(Jamie Alter is a freelance cricket writer, having worked at ESPNcricinfo and All Sports Magazine. His first book, The History of World Cup Cricket, is out now)
Pictures © Getty Images


Colombo: Feb 25, 2011 

Enough with the formalities. Sri Lanka and Pakistan hardly broke a sweat in dispatching weak opponents this past week, and can now readily set themselves to do battle against each other in what promises to be a weekend cracker. Both sides boast good bowling sides and flashy batsmen. Sparks have often flown when Sri Lanka have played Pakistan, and in the cauldron of a World Cup match on Sri Lankan soil, expect nothing less than a wired match.

The batting of both sides did well against the Associates they began their campaigns against. For Sri Lanka, Tillakaratne Dilshan scratched together 50, Kumar Sangakkara stroked 97, and Mahela Jayawardene caressed a fine century. Thereafter the middle order was shaky, especially during the final ten overs, and that’s an area where Pakistan will just have to be clinical. Sri Lanka’s middle order does not pack a lot of punch, the major blot in what is otherwise a very efficient team tipped for greatness in 2011.

Against Kenya, Pakistan’s openers flopped but four half-centuries in a row set up a huge total; Misbah-ul-Haq’s 65 was his ninth international fifty in 12 innings across Tests and ODIs. This is a general comment on the way Pakistan’s batting has panned out over the past year (on 13 occasions they have crossed the 250-mark).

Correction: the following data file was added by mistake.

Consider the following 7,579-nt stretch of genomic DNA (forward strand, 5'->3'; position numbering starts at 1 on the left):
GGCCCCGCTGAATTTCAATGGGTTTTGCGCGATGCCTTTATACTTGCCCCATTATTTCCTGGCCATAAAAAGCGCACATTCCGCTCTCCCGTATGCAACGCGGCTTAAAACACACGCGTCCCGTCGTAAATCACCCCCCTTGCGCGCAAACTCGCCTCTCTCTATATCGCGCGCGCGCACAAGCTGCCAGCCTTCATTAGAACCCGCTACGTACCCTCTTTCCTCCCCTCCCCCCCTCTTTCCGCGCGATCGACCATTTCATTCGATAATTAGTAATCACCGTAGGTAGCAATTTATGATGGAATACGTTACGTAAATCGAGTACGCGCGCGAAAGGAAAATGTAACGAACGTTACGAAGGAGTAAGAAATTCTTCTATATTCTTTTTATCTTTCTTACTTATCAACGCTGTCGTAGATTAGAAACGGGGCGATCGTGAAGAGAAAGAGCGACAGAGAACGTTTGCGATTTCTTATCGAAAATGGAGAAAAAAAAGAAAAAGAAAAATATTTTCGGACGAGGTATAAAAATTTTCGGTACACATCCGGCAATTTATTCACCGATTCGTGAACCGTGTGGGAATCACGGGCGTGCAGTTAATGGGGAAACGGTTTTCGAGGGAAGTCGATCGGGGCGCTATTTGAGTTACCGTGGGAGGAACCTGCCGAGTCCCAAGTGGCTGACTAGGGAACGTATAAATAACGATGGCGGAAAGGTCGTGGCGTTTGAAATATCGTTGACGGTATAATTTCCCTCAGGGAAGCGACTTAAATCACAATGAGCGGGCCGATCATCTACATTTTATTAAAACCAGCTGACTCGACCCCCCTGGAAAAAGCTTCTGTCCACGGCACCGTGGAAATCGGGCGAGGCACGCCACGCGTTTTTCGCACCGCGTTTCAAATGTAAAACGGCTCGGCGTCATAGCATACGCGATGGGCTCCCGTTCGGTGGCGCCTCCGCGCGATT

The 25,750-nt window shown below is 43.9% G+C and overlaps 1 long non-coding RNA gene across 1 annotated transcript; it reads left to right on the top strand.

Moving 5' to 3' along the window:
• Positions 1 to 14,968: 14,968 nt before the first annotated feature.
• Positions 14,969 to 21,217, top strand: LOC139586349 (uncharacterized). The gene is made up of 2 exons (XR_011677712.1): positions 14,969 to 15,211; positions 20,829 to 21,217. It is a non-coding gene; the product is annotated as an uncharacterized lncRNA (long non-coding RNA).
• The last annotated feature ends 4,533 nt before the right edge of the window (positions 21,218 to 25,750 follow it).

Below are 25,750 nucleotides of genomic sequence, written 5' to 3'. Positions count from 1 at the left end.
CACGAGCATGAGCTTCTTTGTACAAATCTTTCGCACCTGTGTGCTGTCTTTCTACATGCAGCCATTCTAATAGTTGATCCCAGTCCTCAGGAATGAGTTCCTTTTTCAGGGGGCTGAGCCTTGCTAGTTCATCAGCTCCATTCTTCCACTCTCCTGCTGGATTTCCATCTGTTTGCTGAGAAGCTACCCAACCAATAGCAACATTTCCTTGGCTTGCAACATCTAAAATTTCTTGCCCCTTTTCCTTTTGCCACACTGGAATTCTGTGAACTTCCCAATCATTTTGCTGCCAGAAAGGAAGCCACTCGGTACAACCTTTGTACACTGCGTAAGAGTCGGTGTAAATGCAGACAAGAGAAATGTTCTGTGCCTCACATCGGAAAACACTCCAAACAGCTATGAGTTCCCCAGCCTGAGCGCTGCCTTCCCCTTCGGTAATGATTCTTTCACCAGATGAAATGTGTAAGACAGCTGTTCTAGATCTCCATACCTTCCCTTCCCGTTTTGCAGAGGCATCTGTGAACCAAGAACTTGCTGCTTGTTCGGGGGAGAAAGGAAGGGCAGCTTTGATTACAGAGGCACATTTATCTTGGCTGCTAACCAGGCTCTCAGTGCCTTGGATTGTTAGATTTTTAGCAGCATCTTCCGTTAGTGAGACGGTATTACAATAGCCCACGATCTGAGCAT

Therein lies the contest of the match, as a good, old-fashioned and healthy one-day match should be – of ball against bat. For Sri Lanka, there is the canny medium-pace of Nuwan Kulasekara, the subtly deceptive efficiency of Thisara Perera, the wiles of Ajantha Mendis and the mastery of Muttiah Muralitharan. It was odd that Sri Lanka benched Lasith Malinga against Canada, and there is a strong case for his inclusion against Pakistan.

On the other side, there are Shoaib Akhtar and Umar Gul . Abdur Razzaq is the weak link in the attack but knowing his destructiveness at No 8, Pakistan won’t discard him easily. Two spinners played the match against Kenya, so it’s unlikely Pakistan will break up that combo. If they do, it will be Abdur Rehman to make way for Wahab Riaz’s pace.

These are all speculative permutations. What is certain though, is that two exciting and explosive sides will give fans their money’s worth, and we possibly have the first cracker of the World Cup in store.

Teams


Sri Lanka (probable): Upul Tharanga, Tillakaratne Dilshan, Kumar Sangakkara (capt and wk), Mahela Jayawardene, Thilan Samaraweera, Chamara Kapugedera, Angelo Mathews, Thisara Perera, Nuwan Kulasekara, Ajantha Mendis/Lasith Malinga, Muttiah Muralitharan.

Pakistan (probable): Ahmed Shehzad, Mohammad Hafeez, Kamran Akmal (wk),  Younis Khan, Misbah-ul-Haq, Umar Akmal, Shahid Afridi (capt), Abdul Razzaq,  Abdur Rehman, Umar Gul, Shoaib Akhtar.

Umpires: Daryl Harper (Australia) and Ian Gould (England).

Time: 14.30 local (09.00 GMT)

(Jamie Alter is a freelance cricket writer, having worked at ESPNcricinfo and All Sports Magazine. His first book, The History of World Cup Cricket, is out now)

Pictures © Getty Images